‘In this world, ‘Game Over’ is equivalent to death in the real world.’
Thousands of keen players – including young Kirito – who have logged into Sword Art Online, the world’s first VRMMORPG, are horrified to hear this grim pronouncement from Akihiko Kayaba, the game’s developer. Kayaba tells them that they are trapped in his game until they can clear all the levels; if anyone in the outside world attempts to disconnect them, a device implanted in the game’s VR helmet will kill them instantly. In this not-so-far future world of 2022, the unfortunate players have no choice: survive, or die. And if that isn’t bad enough, they all have to play as themselves; their assumed avatars – even genders – melt away, revealing their true faces.
Kirito (Yoshitsugu Matsuoka/ Bryce Papenbrook) a loner at heart, determines to fend for himself at first, while others join up to form groups and even guilds. But as he makes his way through the gruelling world of Aincrad where kobolds, dragons and treacherous fellow players present a constant threat, the loner finds that he is unable to turn away when he encounters others who need his help. He may have earned himself a reputation as a formidable swordsman, but wary as he is, he finds it hard to resist an appeal for help from a vulnerable girl. Not to mention the independent-minded redhead Asuna whom he just seems to keep encountering on his journey…
It doesn’t seem any time at all since the days of the many and varied .hack// series which were all set in a virtual world and even though Sword Art Online has something of a Battle Royale vibe going on, it seems more reminiscent of the .hack// scenarios – heck, it’s even got a soundtrack composed by Yuki Kajiura. The problem with such series is – unless they’re very skilfully constructed – they tend to want to have their cake and eat it. Here the gorgeously iced cake is the virtual world, with all its impressively epic fantasy landscapes. Even the virtual deaths (even though we’re told they mean real death in the real world) are rather pretty, with the defunct character’s avatar vanishing in sparkling shards which just somehow fails to deliver the true impact of a real physical death.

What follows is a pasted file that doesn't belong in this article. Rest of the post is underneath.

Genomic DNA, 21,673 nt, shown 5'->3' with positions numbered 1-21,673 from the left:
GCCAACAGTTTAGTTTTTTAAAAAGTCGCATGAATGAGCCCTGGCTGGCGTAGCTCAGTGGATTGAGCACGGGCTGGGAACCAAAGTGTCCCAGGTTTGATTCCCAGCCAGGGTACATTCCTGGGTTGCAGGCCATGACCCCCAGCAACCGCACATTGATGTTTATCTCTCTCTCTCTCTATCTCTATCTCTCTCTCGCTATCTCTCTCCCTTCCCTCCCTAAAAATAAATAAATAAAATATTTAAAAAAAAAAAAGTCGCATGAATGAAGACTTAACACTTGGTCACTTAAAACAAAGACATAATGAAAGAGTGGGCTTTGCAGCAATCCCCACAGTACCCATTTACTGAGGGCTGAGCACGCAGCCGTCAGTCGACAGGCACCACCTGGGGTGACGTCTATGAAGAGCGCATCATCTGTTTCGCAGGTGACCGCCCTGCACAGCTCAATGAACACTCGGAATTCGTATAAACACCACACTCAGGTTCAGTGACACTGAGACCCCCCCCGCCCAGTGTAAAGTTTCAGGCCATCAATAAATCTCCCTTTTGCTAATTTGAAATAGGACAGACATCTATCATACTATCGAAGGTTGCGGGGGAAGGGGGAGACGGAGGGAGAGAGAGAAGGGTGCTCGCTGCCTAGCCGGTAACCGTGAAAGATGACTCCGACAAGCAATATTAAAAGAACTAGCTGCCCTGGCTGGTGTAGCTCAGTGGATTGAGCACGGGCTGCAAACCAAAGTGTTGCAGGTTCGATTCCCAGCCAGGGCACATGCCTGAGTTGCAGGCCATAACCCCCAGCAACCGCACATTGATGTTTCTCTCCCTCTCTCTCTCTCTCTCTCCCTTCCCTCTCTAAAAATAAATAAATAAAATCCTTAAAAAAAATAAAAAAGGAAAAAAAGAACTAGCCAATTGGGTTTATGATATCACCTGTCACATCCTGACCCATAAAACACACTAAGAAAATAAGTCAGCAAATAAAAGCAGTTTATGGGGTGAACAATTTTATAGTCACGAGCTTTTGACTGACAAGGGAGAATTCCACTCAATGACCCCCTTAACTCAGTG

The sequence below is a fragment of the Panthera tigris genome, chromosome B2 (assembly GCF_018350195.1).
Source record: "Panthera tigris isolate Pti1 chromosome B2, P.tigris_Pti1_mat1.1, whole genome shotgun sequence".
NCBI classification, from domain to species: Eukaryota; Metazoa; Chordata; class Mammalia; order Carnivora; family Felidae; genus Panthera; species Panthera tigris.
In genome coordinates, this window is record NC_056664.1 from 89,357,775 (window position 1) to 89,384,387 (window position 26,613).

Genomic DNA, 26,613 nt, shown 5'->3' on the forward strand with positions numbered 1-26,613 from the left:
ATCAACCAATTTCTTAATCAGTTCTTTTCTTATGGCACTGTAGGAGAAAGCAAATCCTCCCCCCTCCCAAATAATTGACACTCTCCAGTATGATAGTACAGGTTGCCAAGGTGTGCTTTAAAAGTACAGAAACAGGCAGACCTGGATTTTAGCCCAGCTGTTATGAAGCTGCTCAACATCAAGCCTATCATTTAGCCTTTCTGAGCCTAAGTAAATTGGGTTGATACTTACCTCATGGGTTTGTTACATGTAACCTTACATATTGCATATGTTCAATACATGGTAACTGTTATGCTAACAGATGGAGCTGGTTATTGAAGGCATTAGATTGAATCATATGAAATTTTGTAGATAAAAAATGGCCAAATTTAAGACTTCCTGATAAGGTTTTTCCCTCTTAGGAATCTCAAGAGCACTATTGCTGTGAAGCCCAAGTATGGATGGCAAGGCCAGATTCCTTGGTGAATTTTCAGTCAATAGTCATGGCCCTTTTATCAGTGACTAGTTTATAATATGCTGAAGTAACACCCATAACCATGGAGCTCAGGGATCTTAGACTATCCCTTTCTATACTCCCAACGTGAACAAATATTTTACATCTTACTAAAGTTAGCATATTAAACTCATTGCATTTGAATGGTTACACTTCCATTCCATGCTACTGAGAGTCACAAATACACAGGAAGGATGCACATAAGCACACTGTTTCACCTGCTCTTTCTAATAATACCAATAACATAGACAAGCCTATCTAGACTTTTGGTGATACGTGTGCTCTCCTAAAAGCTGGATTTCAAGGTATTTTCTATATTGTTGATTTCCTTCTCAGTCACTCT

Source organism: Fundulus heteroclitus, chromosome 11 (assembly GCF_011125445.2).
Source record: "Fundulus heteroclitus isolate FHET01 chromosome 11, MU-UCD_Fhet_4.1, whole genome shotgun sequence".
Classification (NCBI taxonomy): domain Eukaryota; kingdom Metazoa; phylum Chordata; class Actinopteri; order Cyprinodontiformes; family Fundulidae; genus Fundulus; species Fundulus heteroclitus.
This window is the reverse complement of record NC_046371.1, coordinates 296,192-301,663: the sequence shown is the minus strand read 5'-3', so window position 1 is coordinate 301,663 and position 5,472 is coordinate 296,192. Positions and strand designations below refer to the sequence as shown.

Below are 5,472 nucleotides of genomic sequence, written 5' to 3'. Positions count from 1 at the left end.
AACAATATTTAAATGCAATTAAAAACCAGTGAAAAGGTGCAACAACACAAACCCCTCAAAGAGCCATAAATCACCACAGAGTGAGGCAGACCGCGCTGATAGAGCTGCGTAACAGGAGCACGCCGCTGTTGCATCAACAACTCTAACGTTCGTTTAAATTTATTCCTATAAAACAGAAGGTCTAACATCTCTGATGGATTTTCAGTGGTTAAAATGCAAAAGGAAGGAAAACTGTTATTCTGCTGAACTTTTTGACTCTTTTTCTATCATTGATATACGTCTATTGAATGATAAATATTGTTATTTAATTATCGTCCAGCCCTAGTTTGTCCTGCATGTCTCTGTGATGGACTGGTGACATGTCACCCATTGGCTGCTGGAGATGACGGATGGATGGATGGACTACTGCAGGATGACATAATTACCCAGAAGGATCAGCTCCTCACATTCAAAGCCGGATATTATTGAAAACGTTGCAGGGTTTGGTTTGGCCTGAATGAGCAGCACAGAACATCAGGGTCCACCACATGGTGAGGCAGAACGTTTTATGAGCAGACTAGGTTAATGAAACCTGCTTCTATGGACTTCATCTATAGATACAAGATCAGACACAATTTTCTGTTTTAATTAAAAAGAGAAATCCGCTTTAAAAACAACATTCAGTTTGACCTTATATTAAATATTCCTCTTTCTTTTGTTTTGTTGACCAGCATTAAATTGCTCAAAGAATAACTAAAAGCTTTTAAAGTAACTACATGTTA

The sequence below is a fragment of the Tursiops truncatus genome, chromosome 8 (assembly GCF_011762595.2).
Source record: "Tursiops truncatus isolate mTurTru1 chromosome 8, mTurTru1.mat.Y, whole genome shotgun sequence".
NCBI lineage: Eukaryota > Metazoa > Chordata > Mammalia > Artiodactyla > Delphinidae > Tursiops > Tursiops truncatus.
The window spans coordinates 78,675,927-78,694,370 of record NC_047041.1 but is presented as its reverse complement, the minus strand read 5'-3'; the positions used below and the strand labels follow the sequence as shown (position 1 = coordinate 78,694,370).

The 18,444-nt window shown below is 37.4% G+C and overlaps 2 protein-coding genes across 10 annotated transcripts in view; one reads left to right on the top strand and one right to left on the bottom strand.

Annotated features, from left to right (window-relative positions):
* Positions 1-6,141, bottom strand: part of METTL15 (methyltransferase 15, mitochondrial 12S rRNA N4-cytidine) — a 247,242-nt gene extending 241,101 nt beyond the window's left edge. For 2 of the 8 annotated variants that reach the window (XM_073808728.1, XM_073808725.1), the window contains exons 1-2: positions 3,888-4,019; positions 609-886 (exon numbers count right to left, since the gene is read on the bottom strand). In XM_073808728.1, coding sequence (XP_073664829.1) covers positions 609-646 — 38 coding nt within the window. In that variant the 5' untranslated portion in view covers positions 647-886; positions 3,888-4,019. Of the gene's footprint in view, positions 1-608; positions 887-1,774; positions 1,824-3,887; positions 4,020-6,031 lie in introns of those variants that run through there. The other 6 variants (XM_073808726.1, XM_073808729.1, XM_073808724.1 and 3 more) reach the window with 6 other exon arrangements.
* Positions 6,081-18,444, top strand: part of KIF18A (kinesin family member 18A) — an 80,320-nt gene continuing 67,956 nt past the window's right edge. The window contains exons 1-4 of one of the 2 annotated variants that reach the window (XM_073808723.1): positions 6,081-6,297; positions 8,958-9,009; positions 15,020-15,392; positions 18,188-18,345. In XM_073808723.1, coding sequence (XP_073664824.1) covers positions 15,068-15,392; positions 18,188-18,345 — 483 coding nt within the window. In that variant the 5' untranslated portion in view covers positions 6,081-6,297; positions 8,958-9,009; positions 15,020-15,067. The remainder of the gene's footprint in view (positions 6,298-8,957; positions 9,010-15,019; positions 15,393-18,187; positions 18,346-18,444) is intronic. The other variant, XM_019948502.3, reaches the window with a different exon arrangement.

Another problem here – and we only have seven episodes in this first release – is the bitty nature of the narrative. Kirito pursues his quest from level to level, encountering a murder mystery here that needs solving, a girl with a crush on him there, even a Christmassy episode…
Kayaba’s extraordinary act of megalomania merely becomes a device to allow the writers to put the hero through a variety of standard situations. What would have made SAO stand out from so many other series would have been to investigate why Kayaba has decided to play god – and the impact of the ‘lost’ gamers creates on their families and friends. We learn that Kirito has a sister and a mother in the outside world but the subtitles tell us that time is moving on from 2022 to 2023 and then 2024. If the physical bodies of the surviving players are lying in stasis for over two years, as we’re meant to believe, how are they being maintained and nourished? A lost day or two would be easier to accept – but two years? Seriously? Future episodes may well put all this in context but it has to be said that in these first episodes, Kirito just doesn’t make enough of an impact to create much sympathy for his predicament.
SAO is based on a popular series of light novels by Reki Kawahara, so perhaps familiarity with the original work would be helpful. I can’t help feeling that any series that uses the familiar tropes of playing games is taking on an insurmountable challenge. Such games – inevitably – often rely on epic fantasy clichés: magic weapons; treasures; guilds etc. which have been around since Dungeons and Dragons first appeared. To create something memorable and different with these rather tired and well-worn features needs a feat of some imagination on the part of the director and script writers and these first seven episodes just don’t deliver the goods. If it seems churlish to complain that not enough is being done to link what’s going on in the real world of 2022 with Akihiko Kayaba and the world of the game, that complaint is only made because that that’s where – for this reviewer, at least – the true interest lies. It remains to be seen if SAO takes that road or leaves Kayaba as merely the final Boss to be defeated at the very end.
Yuki Kajiura’s music seems – sadly – a pale shadow of her earlier scores. The Opening Theme is “crossing field” by LiSA and the Ending Theme is “Yume Sekai”/ “Dream World” by Haruka Tomatsu; both songs are rather ordinary ballads with nothing to make them stand out from a hundred others of a similar nature.
The character designs are pretty, yet also pretty generic, and the medieval townscapes and landscapes of the magical world of Aincrad though colourful, are, again, nothing unusual, even when seen in glorious Blu-ray.
A DVD version accompanies the BD (not seen) and the only extras are textless Opening and Ending themes.
Only seven episodes in the first set, so it’s hard to tell if SAO is going to deliver the goods in terms of story and character development; thus far it seems, in spite of its colourful setting, to be lacking something vital. Maybe it’ll all come together in the next episodes…